Un espacio de debate, análisis crítico e intercambio sobre los sucesos más relevantes en el mundo, nuestra patria grande y en Guatemala.
Paul Burkett An Eco-Revolutionary Tipping Point? Global Warming, the Two Climate Denials, and the Environmental Proletariat
Monthtly Review may 2017
Paul Burkett is a professor of economics at Indiana State University, Terre Haute, and coauthor, with John Bellamy Foster, of Marx and the Earth (Haymarket, 2017).
In the summer of 2016, the acceleration of climate change was once again making headlines. In July, the World Meteorological Association announced that the first six months of 2016 had broken all previous global temperature records, with June being the fourteenth month in a row of record heat for both land and oceans and the 378th straight month of temperatures greater than the historical average. Heating has been especially rapid in Arctic regions, where thawing effects are releasing large amounts of methane and carbon dioxide. On July 21, 2016, temperatures at locations in Kuwait and Iraq reached 129oF, the hottest ever recorded in the Eastern Hemisphere. The disruptive effects of bi-polar warming were evident in the unprecedented crossing of the equator by the Northern Hemisphere jet stream, where it merged with the Southern Hemisphere jet stream, further threatening seasonal integrity with unforeseen impacts on weather extremes and the overall climate system.1 Meanwhile a report from the United Nations Environment Program (UNEP) described the December 2015 Paris Agreement on climate change as “outdated even before it takes effect,” with climatologists now expecting a global warming of at least 3.4oC (more than double the 1.5oC limit supposedly built into the agreement) even if the promised emissions goals of the nations involved are somehow achieved despite the lack of binding enforcement mechanisms. “The world will still be pumping out 54–56 gigatons of carbon dioxide equivalent a year by 2030 under current plans, well above the 42 gigatons needed to limit warming to 2 degrees,” according to the UNEP report.2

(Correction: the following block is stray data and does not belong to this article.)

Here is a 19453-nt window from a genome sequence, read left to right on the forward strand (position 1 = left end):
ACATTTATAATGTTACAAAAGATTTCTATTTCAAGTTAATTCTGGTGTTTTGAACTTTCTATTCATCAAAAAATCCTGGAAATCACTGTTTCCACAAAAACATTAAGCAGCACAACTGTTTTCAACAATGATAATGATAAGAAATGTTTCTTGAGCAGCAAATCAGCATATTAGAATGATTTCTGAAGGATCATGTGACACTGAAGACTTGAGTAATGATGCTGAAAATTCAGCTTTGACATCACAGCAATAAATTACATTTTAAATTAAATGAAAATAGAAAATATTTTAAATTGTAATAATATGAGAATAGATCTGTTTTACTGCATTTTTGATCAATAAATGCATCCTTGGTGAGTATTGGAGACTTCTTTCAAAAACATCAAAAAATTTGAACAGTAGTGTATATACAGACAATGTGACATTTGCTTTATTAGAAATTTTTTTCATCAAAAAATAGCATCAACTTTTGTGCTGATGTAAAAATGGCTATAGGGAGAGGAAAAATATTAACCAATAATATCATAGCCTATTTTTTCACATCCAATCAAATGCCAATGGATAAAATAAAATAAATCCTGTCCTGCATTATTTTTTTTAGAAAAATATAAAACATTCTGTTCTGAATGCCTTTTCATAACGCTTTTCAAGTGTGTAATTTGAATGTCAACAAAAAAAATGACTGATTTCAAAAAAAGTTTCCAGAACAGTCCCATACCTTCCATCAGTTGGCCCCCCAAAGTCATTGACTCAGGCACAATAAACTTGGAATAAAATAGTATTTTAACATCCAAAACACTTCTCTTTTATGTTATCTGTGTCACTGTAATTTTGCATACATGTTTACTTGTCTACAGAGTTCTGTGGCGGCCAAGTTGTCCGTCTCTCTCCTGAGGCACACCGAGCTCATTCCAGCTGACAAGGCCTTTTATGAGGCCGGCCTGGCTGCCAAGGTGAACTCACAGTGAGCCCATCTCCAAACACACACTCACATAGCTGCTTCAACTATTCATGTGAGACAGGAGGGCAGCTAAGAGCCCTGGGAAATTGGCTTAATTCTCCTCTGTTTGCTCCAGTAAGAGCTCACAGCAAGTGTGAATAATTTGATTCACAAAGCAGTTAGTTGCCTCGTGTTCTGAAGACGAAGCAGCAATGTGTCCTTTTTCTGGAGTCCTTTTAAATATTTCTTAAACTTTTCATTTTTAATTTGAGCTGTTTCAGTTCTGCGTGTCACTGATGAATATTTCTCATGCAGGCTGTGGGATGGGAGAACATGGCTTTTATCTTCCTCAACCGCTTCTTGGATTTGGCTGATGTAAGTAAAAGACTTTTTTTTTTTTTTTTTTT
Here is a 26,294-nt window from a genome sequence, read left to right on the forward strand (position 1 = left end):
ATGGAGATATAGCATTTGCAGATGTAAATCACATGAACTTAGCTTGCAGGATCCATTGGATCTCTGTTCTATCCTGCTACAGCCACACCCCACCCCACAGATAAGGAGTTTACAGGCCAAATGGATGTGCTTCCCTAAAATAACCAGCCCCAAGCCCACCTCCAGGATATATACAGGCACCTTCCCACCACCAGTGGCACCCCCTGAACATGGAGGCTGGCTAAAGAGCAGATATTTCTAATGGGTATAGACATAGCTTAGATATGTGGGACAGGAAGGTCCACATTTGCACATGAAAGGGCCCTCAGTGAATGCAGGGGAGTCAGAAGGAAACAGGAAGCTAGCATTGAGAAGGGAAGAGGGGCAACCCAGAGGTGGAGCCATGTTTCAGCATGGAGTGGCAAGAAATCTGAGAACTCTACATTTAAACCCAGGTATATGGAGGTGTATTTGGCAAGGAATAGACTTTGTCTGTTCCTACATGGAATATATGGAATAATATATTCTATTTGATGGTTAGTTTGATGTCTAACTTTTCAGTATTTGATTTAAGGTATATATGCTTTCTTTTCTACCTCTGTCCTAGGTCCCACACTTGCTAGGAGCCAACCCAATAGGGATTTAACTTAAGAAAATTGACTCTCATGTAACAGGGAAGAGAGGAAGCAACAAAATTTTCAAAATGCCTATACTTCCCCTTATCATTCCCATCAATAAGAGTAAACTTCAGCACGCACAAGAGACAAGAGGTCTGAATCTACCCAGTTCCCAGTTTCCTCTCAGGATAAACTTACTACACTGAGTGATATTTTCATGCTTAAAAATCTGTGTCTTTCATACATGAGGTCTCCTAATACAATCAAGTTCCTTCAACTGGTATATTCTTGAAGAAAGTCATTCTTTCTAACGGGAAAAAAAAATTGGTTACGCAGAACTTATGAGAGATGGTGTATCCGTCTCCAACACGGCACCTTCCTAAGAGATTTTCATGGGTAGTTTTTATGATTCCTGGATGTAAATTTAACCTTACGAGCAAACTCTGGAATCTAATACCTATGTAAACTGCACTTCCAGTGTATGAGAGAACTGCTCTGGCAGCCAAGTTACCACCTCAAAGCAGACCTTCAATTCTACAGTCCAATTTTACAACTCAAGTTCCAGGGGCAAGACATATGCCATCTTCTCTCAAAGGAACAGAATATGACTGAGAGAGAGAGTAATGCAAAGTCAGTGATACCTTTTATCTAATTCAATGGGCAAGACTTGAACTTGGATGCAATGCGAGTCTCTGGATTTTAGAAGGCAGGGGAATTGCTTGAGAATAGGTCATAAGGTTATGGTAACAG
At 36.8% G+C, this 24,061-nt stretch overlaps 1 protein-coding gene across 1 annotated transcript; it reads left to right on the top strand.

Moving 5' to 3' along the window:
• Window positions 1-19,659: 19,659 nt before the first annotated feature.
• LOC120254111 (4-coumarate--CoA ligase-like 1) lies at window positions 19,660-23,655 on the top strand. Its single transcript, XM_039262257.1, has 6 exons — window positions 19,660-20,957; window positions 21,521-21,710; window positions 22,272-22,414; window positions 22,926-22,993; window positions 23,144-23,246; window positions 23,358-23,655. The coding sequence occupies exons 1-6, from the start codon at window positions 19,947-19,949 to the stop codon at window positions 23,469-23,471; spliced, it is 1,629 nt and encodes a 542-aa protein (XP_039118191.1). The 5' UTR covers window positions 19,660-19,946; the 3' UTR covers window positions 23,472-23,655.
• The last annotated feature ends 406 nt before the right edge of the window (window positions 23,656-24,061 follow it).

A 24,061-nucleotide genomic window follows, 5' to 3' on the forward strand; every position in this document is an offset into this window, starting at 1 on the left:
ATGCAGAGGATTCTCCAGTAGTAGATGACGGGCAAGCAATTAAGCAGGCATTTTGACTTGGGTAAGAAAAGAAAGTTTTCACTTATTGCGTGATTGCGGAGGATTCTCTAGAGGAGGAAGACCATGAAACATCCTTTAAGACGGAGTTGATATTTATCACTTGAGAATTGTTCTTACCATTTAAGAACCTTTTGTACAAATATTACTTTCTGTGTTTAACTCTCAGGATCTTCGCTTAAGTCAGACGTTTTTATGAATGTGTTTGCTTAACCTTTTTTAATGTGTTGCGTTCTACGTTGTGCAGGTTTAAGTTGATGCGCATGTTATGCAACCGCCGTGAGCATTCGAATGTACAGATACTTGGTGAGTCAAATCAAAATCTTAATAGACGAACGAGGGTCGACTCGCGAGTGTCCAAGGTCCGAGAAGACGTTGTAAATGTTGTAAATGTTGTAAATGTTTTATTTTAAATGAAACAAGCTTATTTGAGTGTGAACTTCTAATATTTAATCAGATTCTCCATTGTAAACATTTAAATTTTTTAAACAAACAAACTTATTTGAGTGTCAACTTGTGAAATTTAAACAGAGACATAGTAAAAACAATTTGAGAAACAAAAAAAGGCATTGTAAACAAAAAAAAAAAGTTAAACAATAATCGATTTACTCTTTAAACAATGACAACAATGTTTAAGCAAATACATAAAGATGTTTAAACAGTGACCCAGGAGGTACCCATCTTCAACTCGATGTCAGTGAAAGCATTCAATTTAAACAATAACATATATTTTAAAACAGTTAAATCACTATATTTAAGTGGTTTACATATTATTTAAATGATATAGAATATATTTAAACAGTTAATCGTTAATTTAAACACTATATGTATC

The historical irony in this situation is hard to miss. Just a couple decades ago, we were told that neoliberal capitalism marked the “end of history.” Now it appears that the system’s ideologues may have been right, but not in the way they envisioned. The system of fossil-fueled neoliberal capitalism is indeed moving toward an end of history, but only in the sense of the end of any historical advance of humanity as a productive, political, and cultural species due to the increasingly barbaric socio-economic and environmental conditions the system creates. There is now no alternative to the end of history as we know it. The sustainable development of human society co-evolving with nature including other species now depends on a definite historical break with capitalism (wage-labor, market competition, production for profit) as the dominant mode of production. That is the main lesson of three recent books: Ian Angus’s Facing the Anthropocene, Andreas Malm’s Fossil Capital, and Naomi Klein’s This Changes Everything. To solve the climate crisis—which is only part of the broader environmental crisis created by capitalism—competitive, profit-driven production under unequal class control must be replaced with a system in which working people and their communities collectively and democratically regulate production and other interactions with their material and social environment. Sustainable development of people cooperatively co-evolving in a healthy way with other species must replace the profit motive, exploitation, and competition as the motive force in production and in the entire system of material provisioning. To deny that the climate crisis is hardwired into capitalism, and that we need a new system to deal with it, is just as misleading and dangerous as to deny the existence of human-induced global warming. Both forms of climate denial must be overcome in theory and practice.